To me, one of the greatest and most evocative enjoyments in life is to listen to a great speech. I don’t mean just an informative speech full of crucial data needed to navigate the perils of an uncertain life. Nor do I mean those inarticulate and desperate pleas that try and move me to some sort of action. Rather a well-designed well-delivered rhetorical masterpiece is a constant source of wonder and amazement to me. And a reader of the Word of God knows that words are powerful and mysterious things, imbued by our Creator with both endurance and emotion. Those who master their use, those who wield words with precision and timing and proper force, can create whole worlds in the lives of their hearers. They can bring about peace on the one hand and inspire rebellion and violence on the other. A great speech can speak to generations far beyond its original intended hearers.
There is one speech that I find myself returning to repeatedly. It still inspires me and still possesses that creative power to motivate and encourage me despite my current situation and my present struggles. It is actually a portion of a much larger speech given by Theodore Roosevelt in Paris on April 23, 1910. The section that I love so has been simply titled “The Man in the Arena” and it goes as follows,
“It is not the critic who counts; not the man who points out how the strong man stumbles or where the doer of deeds could have done them better. The credit belongs to the man who is actually in the arena, whose face is marred by dust and sweat and blood; who strives valiantly; who errs, who comes short again and again, because there is no effort without error and shortcoming; but who does actually strive to do the deeds; who knows the great enthusiasms, the great devotions; who spends himself in a worthy cause; who at the best knows, in the end, the triumph of high achievement, and who at the worst, if he fails, at least fails while daring greatly, so that his place shall never be with those cold and timid souls who neither know victory nor defeat. Shame on the man of cultivated taste who permits refinement to develop into fastidiousness that unfits him for doing the rough work of a workaday world. Among the free peoples who govern themselves, there is but a small field of usefulness open for the men of cloistered life who shrink from contact with their fellows. Still, less room is there for those who deride or slight what is done by those who actually bear the brunt of the day; nor yet for those others who always profess that they would like to take action if only the conditions of life were not exactly what they actually are. The man who does nothing cuts the same sordid figure in the pages of history, whether he be cynic, or fop, or voluptuary. There is little use for the being whose tepid soul knows nothing of the great and generous emotion, of the high pride, the stern belief, the lofty enthusiasm, of the men who quell the storm and ride the thunder. Well for these men if they succeed; well also, though not so well, if they fail, given only that they have nobly ventured, and have put forth all their heart and strength. It is war-worn Hotspur, spent with hard fighting, he of the many errors and the valiant end, over whose memory we love to linger, not over the memory of the young lord who ‘but for the vile guns would have been a valiant soldier.’” Theodore Roosevelt, Citizenship in a Republic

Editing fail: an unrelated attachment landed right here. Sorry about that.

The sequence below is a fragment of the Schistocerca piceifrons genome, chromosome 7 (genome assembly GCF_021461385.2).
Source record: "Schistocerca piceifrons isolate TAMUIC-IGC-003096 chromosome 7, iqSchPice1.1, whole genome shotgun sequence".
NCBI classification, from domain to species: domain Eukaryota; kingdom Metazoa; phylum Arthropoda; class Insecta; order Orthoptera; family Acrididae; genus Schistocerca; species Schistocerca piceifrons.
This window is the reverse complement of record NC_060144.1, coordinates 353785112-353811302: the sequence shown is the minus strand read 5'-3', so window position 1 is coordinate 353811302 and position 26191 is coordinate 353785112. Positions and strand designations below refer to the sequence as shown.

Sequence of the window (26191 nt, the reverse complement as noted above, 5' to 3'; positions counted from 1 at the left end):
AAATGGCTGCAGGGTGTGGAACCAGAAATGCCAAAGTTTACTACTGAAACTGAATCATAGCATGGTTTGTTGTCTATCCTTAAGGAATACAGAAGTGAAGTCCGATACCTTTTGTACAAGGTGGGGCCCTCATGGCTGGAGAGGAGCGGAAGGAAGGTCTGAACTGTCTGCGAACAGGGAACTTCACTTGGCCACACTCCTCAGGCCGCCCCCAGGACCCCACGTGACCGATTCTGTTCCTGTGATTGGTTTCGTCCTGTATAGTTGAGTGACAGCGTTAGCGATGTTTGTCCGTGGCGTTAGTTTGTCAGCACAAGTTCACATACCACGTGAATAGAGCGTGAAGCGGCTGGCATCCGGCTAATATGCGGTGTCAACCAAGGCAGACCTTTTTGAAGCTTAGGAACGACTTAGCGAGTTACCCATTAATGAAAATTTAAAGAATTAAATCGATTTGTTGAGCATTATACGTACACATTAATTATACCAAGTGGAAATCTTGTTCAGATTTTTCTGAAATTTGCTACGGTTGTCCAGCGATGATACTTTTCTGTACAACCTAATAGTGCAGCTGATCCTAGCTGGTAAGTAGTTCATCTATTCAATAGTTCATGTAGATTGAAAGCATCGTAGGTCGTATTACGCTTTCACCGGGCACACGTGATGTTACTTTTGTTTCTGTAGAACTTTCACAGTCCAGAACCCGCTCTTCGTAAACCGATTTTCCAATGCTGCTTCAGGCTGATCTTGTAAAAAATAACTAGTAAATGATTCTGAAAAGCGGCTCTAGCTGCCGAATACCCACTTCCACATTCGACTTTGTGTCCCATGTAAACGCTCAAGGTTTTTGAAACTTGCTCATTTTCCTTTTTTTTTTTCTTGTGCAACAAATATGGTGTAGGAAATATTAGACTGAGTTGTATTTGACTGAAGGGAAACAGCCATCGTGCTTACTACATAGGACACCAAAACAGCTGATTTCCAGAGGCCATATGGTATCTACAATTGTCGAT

Now if you’ve read this speech before and just glassed over the paragraph, read it again. Or if you’ve never heard of this famous quote, take a moment to really let his words sink in. If there was ever a time that we needed to hear these words, this is it. If there was ever a moment when we needed to be reminded of the difference between the man in the arena and the critic who stands on the sidelines, truly it is our age.
Somehow, we have managed to get everything turned upside down and backward. The critic gets all the attention, all the respect, all the honor. The whole machine of cancel culture is driven by the sidelines and never by the one bloodied in the arena. The banality of social media gives the critic unprecedented power. And it is having a devastating effect. Something that we all should lament, something that will destroy art, philosophy, science, and theology. It is creating an age where there are no more men willing to get into the arena.
Roosevelt’s words resonate today because what he saw in its infancy has finally come of age. And so his words encourage our spirit and enflame our passion for action in a time that no longer seems to value it. Let us dare again to quell the storm and ride the thunder!